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Her apology is not enough

Editorial


 

 

So it’s perfectly OK to say vile stereotypical remarks about your fellow human beings as long as those you are making fun of are from Appalachia?

That’s the only lesson we can draw from a Detroit newspaper’s refusal to suspend, much less fire, a reporter who offended the entire central Appalachian region when she “Tweeted” that West Virginia residents should work on the

“incest” problem now that a toxic chemical spill that left some 300,000 residents without water is under control.

The decision by Detroit Free Press editor and publisher Paul Anger to let reporter and self-described “humorist” Zlati Meyer off with a tepid apology (“I can’t apologize enough,” she said) — and the resulting lack of outrage in the national media — is summed up best by U.S.-born photographer Jerry Nelson, who now makes his home in South America. Writing on his blog JourneyAmerica, Nelson notes the offending remark by Meyer comes on the heels of the highlypublicized firing of Justine Sacco, a public relations executive for the digital giant InterActive Corp. (Match.com, Dictionary.com) who was fired for publishing the following comment on Twitter: “Going to Africa. Hope I don’t get AIDS. Just kidding. I’m white!”

Comparing Sacco’s comment with the Tweet posted by Meyer, Nelson notes: “Just as the furor over the Tweet sent out by Justine Sacco is dying down, another twenty-something comes along and Tweets something as moronic as Sacco, whose Tweet got her immediately canned. Having swung for the fence and missed, Sacco is taking time off in the dugout to watch the game. Up to bat now is the equally brain dead Zlati Meyer of The Detroit Free Press.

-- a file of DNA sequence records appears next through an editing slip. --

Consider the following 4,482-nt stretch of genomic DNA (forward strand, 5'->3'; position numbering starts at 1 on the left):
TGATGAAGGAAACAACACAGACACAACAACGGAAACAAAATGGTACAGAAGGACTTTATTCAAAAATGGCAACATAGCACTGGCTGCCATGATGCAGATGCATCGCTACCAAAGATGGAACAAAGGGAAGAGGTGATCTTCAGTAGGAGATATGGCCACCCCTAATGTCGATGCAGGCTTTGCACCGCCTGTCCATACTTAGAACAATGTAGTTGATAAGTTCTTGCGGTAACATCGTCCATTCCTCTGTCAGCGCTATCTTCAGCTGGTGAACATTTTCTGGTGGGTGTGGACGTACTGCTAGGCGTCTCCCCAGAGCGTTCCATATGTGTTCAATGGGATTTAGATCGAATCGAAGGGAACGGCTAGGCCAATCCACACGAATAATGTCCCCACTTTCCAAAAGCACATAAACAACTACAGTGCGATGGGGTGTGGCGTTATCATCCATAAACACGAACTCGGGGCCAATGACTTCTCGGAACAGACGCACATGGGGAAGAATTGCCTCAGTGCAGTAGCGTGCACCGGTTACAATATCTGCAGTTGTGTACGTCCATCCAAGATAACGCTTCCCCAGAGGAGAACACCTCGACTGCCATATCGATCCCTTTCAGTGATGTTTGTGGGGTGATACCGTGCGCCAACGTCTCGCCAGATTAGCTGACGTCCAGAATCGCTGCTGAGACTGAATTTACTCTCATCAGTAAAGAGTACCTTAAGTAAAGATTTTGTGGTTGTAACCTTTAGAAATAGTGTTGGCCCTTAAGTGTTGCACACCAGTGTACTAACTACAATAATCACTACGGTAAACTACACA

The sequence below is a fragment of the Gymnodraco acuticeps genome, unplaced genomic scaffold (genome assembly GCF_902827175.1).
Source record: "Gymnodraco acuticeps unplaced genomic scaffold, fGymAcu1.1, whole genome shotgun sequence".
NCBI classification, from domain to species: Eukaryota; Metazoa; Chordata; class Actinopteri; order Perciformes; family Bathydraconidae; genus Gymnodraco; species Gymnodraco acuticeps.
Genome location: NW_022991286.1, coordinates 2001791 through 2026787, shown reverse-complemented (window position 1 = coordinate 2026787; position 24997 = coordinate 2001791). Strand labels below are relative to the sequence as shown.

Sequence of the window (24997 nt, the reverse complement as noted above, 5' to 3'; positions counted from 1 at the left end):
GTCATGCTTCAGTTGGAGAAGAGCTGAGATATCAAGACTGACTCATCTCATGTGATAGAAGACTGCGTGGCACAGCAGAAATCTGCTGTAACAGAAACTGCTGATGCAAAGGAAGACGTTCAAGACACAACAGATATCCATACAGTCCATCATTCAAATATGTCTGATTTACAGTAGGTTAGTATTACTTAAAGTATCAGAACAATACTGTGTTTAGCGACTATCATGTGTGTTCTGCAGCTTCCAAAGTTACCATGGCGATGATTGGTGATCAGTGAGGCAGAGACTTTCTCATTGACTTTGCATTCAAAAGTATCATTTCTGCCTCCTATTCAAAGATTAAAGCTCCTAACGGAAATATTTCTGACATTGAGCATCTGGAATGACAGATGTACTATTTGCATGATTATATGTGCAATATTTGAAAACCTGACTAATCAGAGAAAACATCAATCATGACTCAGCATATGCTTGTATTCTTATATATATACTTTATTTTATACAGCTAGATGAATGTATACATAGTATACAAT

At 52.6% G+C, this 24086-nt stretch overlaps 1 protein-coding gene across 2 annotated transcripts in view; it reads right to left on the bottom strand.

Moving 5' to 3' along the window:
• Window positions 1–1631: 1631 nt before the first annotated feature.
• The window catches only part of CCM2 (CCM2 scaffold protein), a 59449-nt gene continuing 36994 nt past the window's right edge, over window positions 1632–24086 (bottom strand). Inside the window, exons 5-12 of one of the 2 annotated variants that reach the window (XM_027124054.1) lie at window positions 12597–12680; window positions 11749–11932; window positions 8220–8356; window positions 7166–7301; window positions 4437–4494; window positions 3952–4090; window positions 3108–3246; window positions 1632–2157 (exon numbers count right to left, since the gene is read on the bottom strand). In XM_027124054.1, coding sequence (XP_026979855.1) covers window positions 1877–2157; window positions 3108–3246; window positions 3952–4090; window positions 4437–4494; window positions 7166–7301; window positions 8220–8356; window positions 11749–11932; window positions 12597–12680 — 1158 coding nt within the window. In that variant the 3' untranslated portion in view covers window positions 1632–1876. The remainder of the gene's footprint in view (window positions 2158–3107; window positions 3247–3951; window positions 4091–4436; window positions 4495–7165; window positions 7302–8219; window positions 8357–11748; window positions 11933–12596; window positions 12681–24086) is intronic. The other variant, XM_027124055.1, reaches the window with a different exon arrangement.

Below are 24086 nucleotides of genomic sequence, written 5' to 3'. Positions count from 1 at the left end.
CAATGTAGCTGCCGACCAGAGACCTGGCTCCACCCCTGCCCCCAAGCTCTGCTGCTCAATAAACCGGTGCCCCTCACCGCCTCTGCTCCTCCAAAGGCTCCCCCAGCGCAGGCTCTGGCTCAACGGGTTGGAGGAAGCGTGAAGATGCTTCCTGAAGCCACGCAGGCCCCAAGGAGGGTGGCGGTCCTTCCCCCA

“Her Tweet, following the toxic chemical spill in West Virginia, was about as lame and humorless as Sacco’s was. The response was — underwhelming. Other than a few dozen Tweets, there’s been no broad public backlash against Meyer as there was against Sacco. Apparently it’s seen by society as anathema to make jokes about AIDS victims in South Africa, but it’s perfectly OK to do the same about individuals and families in West Virginia. Can someone say double standard?”

In addition to the firing of Sacco, we can think of a few more Tweets or comments that resulted in the firings of other journalists and media personalities. Among them:

• In December 2013, cable news channel MSNBC forced the resignation of anchor Martin Bashir after he called former Alaska governor Sarah Palin a “world class idiot” after Palin proclaimed that borrowing money for China is the same as slavery. Bashir also said Palin should be forced to eat human excrement for showing insensitivity to the issue of slavery.

• In April 2013, a gay newsman in Minneapolis, Minnesota was fired from KSTP-TV after a co-worker forgot to delete a line about “big HOMO dads” he had jokingly added to a story about a gay couple attending the White House Easter Egg Hunt.

• In December 2012, a black television meteorologist in Shreveport, Louisiana was fired from her job with the ABC affiliate there for politely responding to two Facebook posts about her hair that she considered racist.

• During the presidential campaign of 2012, top Yahoo.com reporter David Challan was fired after being caught on microphone saying Republican candidate Mitt Romney and his wife, Ann, were “happy to have a party with black people drowning” as the Republican National Convention was being held at the same time Hurricane Isaac was threatening the Louisiana coast.

Are the Tweets by the two fired reporters and the comment by MSNBC’s Bashir any worse than what Zlati Meyer wrote about West Virginia? Why are the two reporters without their former jobs while Meyer is allowed to keep hers? Is it simply OK to say whatever you want to about those of us who call central Appalachia home?


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